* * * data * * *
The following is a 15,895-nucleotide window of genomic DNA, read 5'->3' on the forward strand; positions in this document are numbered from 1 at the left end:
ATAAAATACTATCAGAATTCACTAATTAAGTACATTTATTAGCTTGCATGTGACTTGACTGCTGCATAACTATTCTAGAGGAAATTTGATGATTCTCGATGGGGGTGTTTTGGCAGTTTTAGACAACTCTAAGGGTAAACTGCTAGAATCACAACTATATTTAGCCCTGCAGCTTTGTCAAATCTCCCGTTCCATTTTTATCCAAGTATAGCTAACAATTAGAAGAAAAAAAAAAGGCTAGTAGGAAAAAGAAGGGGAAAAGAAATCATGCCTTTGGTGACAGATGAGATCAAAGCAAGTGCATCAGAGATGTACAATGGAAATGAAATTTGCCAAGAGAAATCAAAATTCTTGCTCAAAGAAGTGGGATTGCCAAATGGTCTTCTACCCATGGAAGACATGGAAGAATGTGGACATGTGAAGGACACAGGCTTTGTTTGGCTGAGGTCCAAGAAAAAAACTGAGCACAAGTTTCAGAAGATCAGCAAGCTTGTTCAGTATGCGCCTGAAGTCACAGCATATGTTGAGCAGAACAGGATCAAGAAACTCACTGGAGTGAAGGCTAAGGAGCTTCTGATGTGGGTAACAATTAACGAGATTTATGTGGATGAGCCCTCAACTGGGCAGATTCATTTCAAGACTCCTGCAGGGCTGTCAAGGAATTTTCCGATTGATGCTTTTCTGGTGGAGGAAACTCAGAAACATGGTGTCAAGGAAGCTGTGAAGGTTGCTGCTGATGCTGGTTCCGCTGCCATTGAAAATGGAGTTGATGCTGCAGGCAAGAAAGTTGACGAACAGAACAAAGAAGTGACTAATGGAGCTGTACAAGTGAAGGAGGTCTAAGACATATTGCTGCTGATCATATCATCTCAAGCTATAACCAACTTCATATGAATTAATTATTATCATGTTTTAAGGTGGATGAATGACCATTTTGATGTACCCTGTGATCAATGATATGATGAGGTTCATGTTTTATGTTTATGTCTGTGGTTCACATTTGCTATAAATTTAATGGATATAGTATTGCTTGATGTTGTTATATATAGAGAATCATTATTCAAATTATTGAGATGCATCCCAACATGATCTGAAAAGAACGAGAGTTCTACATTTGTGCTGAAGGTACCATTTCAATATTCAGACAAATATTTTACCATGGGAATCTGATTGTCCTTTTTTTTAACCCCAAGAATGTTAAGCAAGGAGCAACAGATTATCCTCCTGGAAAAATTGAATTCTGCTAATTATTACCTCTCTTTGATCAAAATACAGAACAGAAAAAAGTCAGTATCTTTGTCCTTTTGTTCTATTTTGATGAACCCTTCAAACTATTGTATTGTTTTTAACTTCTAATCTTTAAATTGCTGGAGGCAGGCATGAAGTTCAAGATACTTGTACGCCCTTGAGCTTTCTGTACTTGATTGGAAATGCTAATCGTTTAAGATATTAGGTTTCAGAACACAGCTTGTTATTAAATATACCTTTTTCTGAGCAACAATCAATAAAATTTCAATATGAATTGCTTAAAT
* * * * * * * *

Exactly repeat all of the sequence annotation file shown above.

The following is a 15,895-nucleotide window of genomic DNA, read 5'->3' on the forward strand; positions in this document are numbered from 1 at the left end:
ATAAAATACTATCAGAATTCACTAATTAAGTACATTTATTAGCTTGCATGTGACTTGACTGCTGCATAACTATTCTAGAGGAAATTTGATGATTCTCGATGGGGGTGTTTTGGCAGTTTTAGACAACTCTAAGGGTAAACTGCTAGAATCACAACTATATTTAGCCCTGCAGCTTTGTCAAATCTCCCGTTCCATTTTTATCCAAGTATAGCTAACAATTAGAAGAAAAAAAAAAGGCTAGTAGGAAAAAGAAGGGGAAAAGAAATCATGCCTTTGGTGACAGATGAGATCAAAGCAAGTGCATCAGAGATGTACAATGGAAATGAAATTTGCCAAGAGAAATCAAAATTCTTGCTCAAAGAAGTGGGATTGCCAAATGGTCTTCTACCCATGGAAGACATGGAAGAATGTGGACATGTGAAGGACACAGGCTTTGTTTGGCTGAGGTCCAAGAAAAAAACTGAGCACAAGTTTCAGAAGATCAGCAAGCTTGTTCAGTATGCGCCTGAAGTCACAGCATATGTTGAGCAGAACAGGATCAAGAAACTCACTGGAGTGAAGGCTAAGGAGCTTCTGATGTGGGTAACAATTAACGAGATTTATGTGGATGAGCCCTCAACTGGGCAGATTCATTTCAAGACTCCTGCAGGGCTGTCAAGGAATTTTCCGATTGATGCTTTTCTGGTGGAGGAAACTCAGAAACATGGTGTCAAGGAAGCTGTGAAGGTTGCTGCTGATGCTGGTTCCGCTGCCATTGAAAATGGAGTTGATGCTGCAGGCAAGAAAGTTGACGAACAGAACAAAGAAGTGACTAATGGAGCTGTACAAGTGAAGGAGGTCTAAGACATATTGCTGCTGATCATATCATCTCAAGCTATAACCAACTTCATATGAATTAATTATTATCATGTTTTAAGGTGGATGAATGACCATTTTGATGTACCCTGTGATCAATGATATGATGAGGTTCATGTTTTATGTTTATGTCTGTGGTTCACATTTGCTATAAATTTAATGGATATAGTATTGCTTGATGTTGTTATATATAGAGAATCATTATTCAAATTATTGAGATGCATCCCAACATGATCTGAAAAGAACGAGAGTTCTACATTTGTGCTGAAGGTACCATTTCAATATTCAGACAAATATTTTACCATGGGAATCTGATTGTCCTTTTTTTTAACCCCAAGAATGTTAAGCAAGGAGCAACAGATTATCCTCCTGGAAAAATTGAATTCTGCTAATTATTACCTCTCTTTGATCAAAATACAGAACAGAAAAAAGTCAGTATCTTTGTCCTTTTGTTCTATTTTGATGAACCCTTCAAACTATTGTATTGTTTTTAACTTCTAATCTTTAAATTGCTGGAGGCAGGCATGAAGTTCAAGATACTTGTACGCCCTTGAGCTTTCTGTACTTGATTGGAAATGCTAATCGTTTAAGATATTAGGTTTCAGAACACAGCTTGTTATTAAATATACCTTTTTCTGAGCAACAATCAATAAAATTTCAATATGAATTGCTTAAAT